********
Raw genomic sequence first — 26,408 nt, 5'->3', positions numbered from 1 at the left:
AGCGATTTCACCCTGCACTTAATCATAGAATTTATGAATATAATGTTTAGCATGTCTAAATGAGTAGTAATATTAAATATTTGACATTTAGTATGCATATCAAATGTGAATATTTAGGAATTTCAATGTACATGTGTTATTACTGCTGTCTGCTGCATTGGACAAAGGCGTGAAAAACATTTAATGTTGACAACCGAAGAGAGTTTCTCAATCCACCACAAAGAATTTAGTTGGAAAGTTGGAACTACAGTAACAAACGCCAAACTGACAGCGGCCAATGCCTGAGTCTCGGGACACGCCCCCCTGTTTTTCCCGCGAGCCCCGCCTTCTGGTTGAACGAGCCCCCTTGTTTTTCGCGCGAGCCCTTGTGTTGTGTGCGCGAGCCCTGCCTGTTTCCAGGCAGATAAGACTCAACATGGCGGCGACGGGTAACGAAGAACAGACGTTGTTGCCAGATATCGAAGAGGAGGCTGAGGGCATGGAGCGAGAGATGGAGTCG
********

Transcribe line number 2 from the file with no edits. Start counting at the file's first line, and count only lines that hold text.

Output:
AGCGATTTCACCCTGCACTTAATCATAGAATTTATGAATATAATGTTTAGCATGTCTAAATGAGTAGTAATATTAAATATTTGACATTTAGTATGCATATCAAATGTGAATATTTAGGAATTTCAATGTACATGTGTTATTACTGCTGTCTGCTGCATTGGACAAAGGCGTGAAAAACATTTAATGTTGACAACCGAAGAGAGTTTCTCAATCCACCACAAAGAATTTAGTTGGAAAGTTGGAACTACAGTAACAAACGCCAAACTGACAGCGGCCAATGCCTGAGTCTCGGGACACGCCCCCCTGTTTTTCCCGCGAGCCCCGCCTTCTGGTTGAACGAGCCCCCTTGTTTTTCGCGCGAGCCCTTGTGTTGTGTGCGCGAGCCCTGCCTGTTTCCAGGCAGATAAGACTCAACATGGCGGCGACGGGTAACGAAGAACAGACGTTGTTGCCAGATATCGAAGAGGAGGCTGAGGGCATGGAGCGAGAGATGGAGTCG